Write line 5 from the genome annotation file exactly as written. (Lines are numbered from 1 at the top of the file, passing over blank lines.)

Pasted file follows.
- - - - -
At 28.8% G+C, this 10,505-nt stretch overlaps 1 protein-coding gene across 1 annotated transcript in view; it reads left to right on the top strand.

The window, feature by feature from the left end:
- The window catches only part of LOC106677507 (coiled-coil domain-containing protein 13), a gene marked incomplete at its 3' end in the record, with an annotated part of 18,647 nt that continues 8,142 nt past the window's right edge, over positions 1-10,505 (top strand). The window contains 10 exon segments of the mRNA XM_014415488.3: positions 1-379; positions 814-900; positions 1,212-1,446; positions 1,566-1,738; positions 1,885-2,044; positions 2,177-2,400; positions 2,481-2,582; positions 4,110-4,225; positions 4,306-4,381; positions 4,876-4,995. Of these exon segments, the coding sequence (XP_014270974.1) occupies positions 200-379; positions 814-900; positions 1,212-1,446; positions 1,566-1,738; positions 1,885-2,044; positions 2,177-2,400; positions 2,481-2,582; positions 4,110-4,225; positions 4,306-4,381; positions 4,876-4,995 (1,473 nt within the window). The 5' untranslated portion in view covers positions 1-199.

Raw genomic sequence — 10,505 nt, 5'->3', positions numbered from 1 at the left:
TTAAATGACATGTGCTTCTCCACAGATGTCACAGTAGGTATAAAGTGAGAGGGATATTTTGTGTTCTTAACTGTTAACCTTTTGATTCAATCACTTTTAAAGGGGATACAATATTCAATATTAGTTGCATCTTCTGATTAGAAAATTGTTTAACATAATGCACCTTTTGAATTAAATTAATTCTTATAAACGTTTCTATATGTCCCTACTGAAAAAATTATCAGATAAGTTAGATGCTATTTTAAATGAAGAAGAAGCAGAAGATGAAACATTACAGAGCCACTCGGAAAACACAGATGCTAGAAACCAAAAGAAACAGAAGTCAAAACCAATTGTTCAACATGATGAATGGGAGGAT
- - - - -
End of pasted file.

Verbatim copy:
TTAAATGACATGTGCTTCTCCACAGATGTCACAGTAGGTATAAAGTGAGAGGGATATTTTGTGTTCTTAACTGTTAACCTTTTGATTCAATCACTTTTAAAGGGGATACAATATTCAATATTAGTTGCATCTTCTGATTAGAAAATTGTTTAACATAATGCACCTTTTGAATTAAATTAATTCTTATAAACGTTTCTATATGTCCCTACTGAAAAAATTATCAGATAAGTTAGATGCTATTTTAAATGAAGAAGAAGCAGAAGATGAAACATTACAGAGCCACTCGGAAAACACAGATGCTAGAAACCAAAAGAAACAGAAGTCAAAACCAATTGTTCAACATGATGAATGGGAGGAT